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Study to Break Up Regional Schools Comes to Mayors Thursday

Officials from Mendhams, Chesters will question two consulting firms bidding to create feasibility study on local schools.

Patch File Photo.
Patch File Photo.

A process once considered dead has been resurrected and will be taking a major step forward this week, as elected officials from the Mendhams and Chesters will come together and pursue the dissolving of the West Morris Regional High School district.

On Thursday night at the Mendham Township municipal building at 7 p.m., mayors from Chester Township, Chester Borough, Mendham Township and Mendham Borough will gather, along with an additional representative from each of their governing bodies, and hear two consulting firms speak on the scope of a feasibility study that would analyze two different ways to reconfigure local school districts.

The first option to be studied would create a mega-K12 district that would envelop Mendham Township, Mendham Borough, and Chester School districts’ K-8 grades with Mendham High School.

The second option would be to leave all K-8 districts as they are, but make Mendham High School its own school district.

Both options would split Mendham High School away from its sister school, West Morris Central, in the regional district.

Two firms that have come forward both specialize in school district reconfiguration. The first is Vito Gagliardi, Jr. of Porzio, Bromberg & Newman in Morristown. According to Gagliardi’s resume, he’s overseen the only three regional school district dissolutions in New Jersey state history. He’ll bring with him experts on education and demography, according to Mendham Borough Mayor Neil Henry, who was chosen to serve as chairman for the ad hoc committee.

The other firm, from New York state, is Center for Government Research, or CGR, which specializes in “strategic guidance and implementation assistance to public sector, educational and nonprofit clients,” according to its website.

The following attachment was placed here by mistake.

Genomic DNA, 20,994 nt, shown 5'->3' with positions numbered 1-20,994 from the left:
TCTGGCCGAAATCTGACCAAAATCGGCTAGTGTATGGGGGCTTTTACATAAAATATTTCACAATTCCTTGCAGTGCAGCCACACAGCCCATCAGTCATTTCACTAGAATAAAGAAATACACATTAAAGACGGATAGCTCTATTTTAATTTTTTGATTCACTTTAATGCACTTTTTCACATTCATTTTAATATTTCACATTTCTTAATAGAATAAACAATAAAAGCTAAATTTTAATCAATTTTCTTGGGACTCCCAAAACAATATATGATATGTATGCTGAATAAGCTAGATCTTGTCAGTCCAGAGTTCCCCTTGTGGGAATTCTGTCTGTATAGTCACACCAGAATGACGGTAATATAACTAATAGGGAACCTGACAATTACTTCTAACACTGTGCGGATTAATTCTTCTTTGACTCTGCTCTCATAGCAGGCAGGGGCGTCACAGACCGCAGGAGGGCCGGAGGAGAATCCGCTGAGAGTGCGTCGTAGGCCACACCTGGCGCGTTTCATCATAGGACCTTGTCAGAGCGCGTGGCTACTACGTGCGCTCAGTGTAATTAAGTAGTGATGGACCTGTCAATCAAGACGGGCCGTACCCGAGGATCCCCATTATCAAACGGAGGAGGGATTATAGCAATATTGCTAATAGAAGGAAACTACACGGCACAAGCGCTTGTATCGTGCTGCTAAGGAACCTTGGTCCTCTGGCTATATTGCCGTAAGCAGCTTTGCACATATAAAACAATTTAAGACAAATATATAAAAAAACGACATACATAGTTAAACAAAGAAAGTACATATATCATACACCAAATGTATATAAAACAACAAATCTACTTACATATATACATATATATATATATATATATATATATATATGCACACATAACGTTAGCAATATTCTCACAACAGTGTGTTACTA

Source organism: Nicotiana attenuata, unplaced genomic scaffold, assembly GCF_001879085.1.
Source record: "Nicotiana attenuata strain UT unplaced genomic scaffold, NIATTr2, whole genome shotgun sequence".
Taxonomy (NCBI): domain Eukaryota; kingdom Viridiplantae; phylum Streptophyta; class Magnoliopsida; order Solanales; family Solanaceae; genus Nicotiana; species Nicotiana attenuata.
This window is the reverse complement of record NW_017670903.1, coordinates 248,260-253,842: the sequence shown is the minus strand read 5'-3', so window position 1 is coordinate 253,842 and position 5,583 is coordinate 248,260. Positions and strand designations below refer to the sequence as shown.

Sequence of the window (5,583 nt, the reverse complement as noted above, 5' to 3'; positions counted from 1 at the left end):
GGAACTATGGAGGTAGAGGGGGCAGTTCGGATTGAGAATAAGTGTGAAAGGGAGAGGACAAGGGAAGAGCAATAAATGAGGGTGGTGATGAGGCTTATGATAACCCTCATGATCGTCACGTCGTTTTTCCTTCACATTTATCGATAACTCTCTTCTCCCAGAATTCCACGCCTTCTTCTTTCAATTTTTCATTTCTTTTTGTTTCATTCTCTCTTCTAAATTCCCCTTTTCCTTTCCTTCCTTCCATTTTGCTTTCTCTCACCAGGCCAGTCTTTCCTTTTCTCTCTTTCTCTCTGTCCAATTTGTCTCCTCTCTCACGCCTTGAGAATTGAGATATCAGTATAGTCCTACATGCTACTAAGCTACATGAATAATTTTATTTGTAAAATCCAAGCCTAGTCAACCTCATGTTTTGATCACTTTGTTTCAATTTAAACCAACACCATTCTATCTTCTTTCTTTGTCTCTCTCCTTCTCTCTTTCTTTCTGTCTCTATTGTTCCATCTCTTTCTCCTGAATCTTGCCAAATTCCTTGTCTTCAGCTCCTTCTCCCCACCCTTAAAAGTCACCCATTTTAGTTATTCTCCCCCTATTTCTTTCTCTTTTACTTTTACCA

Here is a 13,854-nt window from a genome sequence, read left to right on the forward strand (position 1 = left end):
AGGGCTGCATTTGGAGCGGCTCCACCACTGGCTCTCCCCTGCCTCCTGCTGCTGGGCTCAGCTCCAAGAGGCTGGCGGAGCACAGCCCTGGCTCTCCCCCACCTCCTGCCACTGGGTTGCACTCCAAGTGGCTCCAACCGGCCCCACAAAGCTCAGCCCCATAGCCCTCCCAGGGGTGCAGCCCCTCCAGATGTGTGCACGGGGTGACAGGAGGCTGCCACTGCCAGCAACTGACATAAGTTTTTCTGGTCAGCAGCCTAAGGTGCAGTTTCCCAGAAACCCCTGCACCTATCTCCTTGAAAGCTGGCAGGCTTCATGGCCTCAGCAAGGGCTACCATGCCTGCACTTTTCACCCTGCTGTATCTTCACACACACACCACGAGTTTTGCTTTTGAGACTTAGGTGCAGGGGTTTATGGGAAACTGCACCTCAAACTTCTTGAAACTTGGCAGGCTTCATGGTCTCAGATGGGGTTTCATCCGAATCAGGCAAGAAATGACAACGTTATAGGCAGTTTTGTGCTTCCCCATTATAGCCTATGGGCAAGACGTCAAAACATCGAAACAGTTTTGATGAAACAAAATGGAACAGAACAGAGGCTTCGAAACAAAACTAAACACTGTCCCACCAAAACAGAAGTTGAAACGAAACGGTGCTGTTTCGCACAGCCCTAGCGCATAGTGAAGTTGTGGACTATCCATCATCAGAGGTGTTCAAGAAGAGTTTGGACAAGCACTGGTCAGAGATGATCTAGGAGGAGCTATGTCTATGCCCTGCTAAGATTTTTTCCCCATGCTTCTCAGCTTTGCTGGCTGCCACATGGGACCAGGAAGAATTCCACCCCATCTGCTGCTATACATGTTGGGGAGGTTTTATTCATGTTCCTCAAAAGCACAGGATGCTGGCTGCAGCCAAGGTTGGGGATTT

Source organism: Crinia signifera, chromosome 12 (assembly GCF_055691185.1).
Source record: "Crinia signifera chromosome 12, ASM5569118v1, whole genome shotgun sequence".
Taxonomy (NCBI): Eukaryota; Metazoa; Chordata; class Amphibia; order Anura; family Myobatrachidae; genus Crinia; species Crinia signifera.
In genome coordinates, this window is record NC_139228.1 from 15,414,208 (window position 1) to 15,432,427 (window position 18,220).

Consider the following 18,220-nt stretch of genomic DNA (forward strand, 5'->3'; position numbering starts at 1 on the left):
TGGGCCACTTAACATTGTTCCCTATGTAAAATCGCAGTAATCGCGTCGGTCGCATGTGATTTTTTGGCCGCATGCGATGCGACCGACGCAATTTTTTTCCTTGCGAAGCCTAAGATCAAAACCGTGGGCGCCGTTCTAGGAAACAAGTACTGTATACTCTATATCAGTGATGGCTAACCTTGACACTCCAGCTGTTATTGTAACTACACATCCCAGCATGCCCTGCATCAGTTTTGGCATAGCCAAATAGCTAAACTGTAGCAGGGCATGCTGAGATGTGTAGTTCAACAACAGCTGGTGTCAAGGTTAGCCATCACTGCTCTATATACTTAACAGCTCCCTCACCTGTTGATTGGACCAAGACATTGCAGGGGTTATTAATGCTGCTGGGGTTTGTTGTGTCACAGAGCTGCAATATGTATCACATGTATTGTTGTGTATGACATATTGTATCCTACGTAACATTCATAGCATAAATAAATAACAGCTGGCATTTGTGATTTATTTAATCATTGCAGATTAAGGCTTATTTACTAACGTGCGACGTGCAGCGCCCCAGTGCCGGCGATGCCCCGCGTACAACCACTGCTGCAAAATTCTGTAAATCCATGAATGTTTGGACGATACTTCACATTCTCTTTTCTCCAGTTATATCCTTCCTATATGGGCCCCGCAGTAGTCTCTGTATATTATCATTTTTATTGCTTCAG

No formal action is expected to be taken Thursday night, but the officials hope to have answers to outstanding questions resolved, Henry said. A follow-up, “offline” meeting will likely take place between the mayors after Thursday night’s session to further discuss which consultant to choose.

The total amount of money going into the project is $55,000, with three of the towns contributing $15,000, and Chester Township allotting $10,000. Originally the quad of municipalities agreed on $35,000, with Chester Borough kicking in $5,000, while each of the other three towns would contribute $10,000.

First of Many Steps

Of course, simply choosing a consultant to conduct the feasibility study is just the first step in a very long process, Henry said.

Once the study is finished and a recommendation on one of the two options is made, each mayor from his or her respective towns will need to receive approval from the governing body to take the next step.

Three of the four towns would need to approve moving forward, and in that case a set of public questions would be put on a ballot for voters to decide, Henry said.

The questions would be two-fold: First, voters would decide if they want the regional district dissolved. Second, residents would then need to decide which configuration they would like to see; a Mendham-Chester K-12 district, or the high school standing alone as its own district.

The caveat, and potential deal maker or breaker in the voting booth, is that a majority of the governing bodies in at least three of the four towns, majority of those school boards, and majority of those towns' voters would need to approve the dissolution to the regional high school district. While Washington Township would have no vote on the questions being put on a ballot, voters in that municipality would have the opportunity to approve or deny the questions once and if they were put on the ballot, Henry said. 

While moving forward with a fresh perspective, the process is not a new one and has been analyzed over the years. The most recent iteration began in June 2011 when members of the region’s school boards and governing bodies came together for a first-ever summit to discuss options of consolidation and dissolution.

Ten months later, a presentation by the New Jersey Department of Education offered analysis and answers to many outstanding questions regarding the regional school district and its configuration and spending formula. From there, an ad hoc mayors committee was formed by the five towns. After a series of closed door meetings, the group could not come to terms on the best way to address the configuration and walked away from the process.

In the time since, mayors from the Chesters and Mendhams have congregated to work on commissioning a feasibility study to analyze the two options currently on the table.

Thursday night’s meeting is open to the public and residents from all towns are encouraged to attend.